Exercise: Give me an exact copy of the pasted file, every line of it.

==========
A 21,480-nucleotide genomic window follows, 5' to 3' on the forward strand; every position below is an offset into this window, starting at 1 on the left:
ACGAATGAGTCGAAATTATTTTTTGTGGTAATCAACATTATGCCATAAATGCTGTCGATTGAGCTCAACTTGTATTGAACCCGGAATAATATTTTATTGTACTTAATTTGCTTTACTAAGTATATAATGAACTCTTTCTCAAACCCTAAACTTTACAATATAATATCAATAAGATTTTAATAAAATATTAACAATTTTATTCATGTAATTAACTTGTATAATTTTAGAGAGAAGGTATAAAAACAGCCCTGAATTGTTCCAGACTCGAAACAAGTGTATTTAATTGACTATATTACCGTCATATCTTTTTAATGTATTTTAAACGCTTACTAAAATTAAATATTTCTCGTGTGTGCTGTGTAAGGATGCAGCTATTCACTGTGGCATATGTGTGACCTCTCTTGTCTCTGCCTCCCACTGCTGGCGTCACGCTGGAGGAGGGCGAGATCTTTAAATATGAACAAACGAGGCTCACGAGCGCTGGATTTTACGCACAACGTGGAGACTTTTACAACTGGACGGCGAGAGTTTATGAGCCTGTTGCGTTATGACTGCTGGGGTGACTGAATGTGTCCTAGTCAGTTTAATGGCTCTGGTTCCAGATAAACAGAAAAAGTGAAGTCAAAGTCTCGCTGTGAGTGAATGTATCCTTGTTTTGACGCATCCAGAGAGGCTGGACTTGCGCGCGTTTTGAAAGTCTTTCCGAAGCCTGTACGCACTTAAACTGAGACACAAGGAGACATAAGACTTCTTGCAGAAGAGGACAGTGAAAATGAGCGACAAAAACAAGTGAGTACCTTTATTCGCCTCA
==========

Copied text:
A 21,480-nucleotide genomic window follows, 5' to 3' on the forward strand; every position below is an offset into this window, starting at 1 on the left:
ACGAATGAGTCGAAATTATTTTTTGTGGTAATCAACATTATGCCATAAATGCTGTCGATTGAGCTCAACTTGTATTGAACCCGGAATAATATTTTATTGTACTTAATTTGCTTTACTAAGTATATAATGAACTCTTTCTCAAACCCTAAACTTTACAATATAATATCAATAAGATTTTAATAAAATATTAACAATTTTATTCATGTAATTAACTTGTATAATTTTAGAGAGAAGGTATAAAAACAGCCCTGAATTGTTCCAGACTCGAAACAAGTGTATTTAATTGACTATATTACCGTCATATCTTTTTAATGTATTTTAAACGCTTACTAAAATTAAATATTTCTCGTGTGTGCTGTGTAAGGATGCAGCTATTCACTGTGGCATATGTGTGACCTCTCTTGTCTCTGCCTCCCACTGCTGGCGTCACGCTGGAGGAGGGCGAGATCTTTAAATATGAACAAACGAGGCTCACGAGCGCTGGATTTTACGCACAACGTGGAGACTTTTACAACTGGACGGCGAGAGTTTATGAGCCTGTTGCGTTATGACTGCTGGGGTGACTGAATGTGTCCTAGTCAGTTTAATGGCTCTGGTTCCAGATAAACAGAAAAAGTGAAGTCAAAGTCTCGCTGTGAGTGAATGTATCCTTGTTTTGACGCATCCAGAGAGGCTGGACTTGCGCGCGTTTTGAAAGTCTTTCCGAAGCCTGTACGCACTTAAACTGAGACACAAGGAGACATAAGACTTCTTGCAGAAGAGGACAGTGAAAATGAGCGACAAAAACAAGTGAGTACCTTTATTCGCCTCA